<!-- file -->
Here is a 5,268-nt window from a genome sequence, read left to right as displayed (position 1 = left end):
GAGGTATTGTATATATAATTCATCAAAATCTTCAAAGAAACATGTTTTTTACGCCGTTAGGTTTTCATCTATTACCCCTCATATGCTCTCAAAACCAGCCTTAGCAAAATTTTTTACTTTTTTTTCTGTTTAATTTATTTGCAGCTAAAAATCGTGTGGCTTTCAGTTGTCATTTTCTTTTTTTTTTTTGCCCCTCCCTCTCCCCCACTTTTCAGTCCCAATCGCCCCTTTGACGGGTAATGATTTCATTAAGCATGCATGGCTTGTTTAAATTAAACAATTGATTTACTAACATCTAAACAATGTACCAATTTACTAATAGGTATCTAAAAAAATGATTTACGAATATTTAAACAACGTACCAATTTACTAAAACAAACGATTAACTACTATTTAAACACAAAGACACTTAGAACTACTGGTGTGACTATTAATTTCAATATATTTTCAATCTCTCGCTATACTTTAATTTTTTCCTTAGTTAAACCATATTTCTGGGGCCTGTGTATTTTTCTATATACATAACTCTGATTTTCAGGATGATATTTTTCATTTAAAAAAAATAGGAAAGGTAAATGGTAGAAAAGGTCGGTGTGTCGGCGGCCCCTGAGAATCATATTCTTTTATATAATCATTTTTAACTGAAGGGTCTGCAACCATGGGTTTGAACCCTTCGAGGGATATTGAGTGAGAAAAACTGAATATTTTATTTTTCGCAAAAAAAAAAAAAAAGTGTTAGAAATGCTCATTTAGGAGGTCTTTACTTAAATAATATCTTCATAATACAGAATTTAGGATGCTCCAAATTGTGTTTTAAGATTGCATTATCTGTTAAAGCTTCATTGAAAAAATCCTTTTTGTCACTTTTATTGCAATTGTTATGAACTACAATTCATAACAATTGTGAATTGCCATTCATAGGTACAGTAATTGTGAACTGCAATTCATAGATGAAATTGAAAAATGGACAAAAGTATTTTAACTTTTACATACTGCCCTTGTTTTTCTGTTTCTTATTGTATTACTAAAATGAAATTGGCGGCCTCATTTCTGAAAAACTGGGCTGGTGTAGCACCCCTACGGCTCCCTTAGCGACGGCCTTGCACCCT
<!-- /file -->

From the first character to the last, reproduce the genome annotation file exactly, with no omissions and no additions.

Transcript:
Here is a 5,268-nt window from a genome sequence, read left to right as displayed (position 1 = left end):
GAGGTATTGTATATATAATTCATCAAAATCTTCAAAGAAACATGTTTTTTACGCCGTTAGGTTTTCATCTATTACCCCTCATATGCTCTCAAAACCAGCCTTAGCAAAATTTTTTACTTTTTTTTCTGTTTAATTTATTTGCAGCTAAAAATCGTGTGGCTTTCAGTTGTCATTTTCTTTTTTTTTTTTGCCCCTCCCTCTCCCCCACTTTTCAGTCCCAATCGCCCCTTTGACGGGTAATGATTTCATTAAGCATGCATGGCTTGTTTAAATTAAACAATTGATTTACTAACATCTAAACAATGTACCAATTTACTAATAGGTATCTAAAAAAATGATTTACGAATATTTAAACAACGTACCAATTTACTAAAACAAACGATTAACTACTATTTAAACACAAAGACACTTAGAACTACTGGTGTGACTATTAATTTCAATATATTTTCAATCTCTCGCTATACTTTAATTTTTTCCTTAGTTAAACCATATTTCTGGGGCCTGTGTATTTTTCTATATACATAACTCTGATTTTCAGGATGATATTTTTCATTTAAAAAAAATAGGAAAGGTAAATGGTAGAAAAGGTCGGTGTGTCGGCGGCCCCTGAGAATCATATTCTTTTATATAATCATTTTTAACTGAAGGGTCTGCAACCATGGGTTTGAACCCTTCGAGGGATATTGAGTGAGAAAAACTGAATATTTTATTTTTCGCAAAAAAAAAAAAAAAGTGTTAGAAATGCTCATTTAGGAGGTCTTTACTTAAATAATATCTTCATAATACAGAATTTAGGATGCTCCAAATTGTGTTTTAAGATTGCATTATCTGTTAAAGCTTCATTGAAAAAATCCTTTTTGTCACTTTTATTGCAATTGTTATGAACTACAATTCATAACAATTGTGAATTGCCATTCATAGGTACAGTAATTGTGAACTGCAATTCATAGATGAAATTGAAAAATGGACAAAAGTATTTTAACTTTTACATACTGCCCTTGTTTTTCTGTTTCTTATTGTATTACTAAAATGAAATTGGCGGCCTCATTTCTGAAAAACTGGGCTGGTGTAGCACCCCTACGGCTCCCTTAGCGACGGCCTTGCACCCT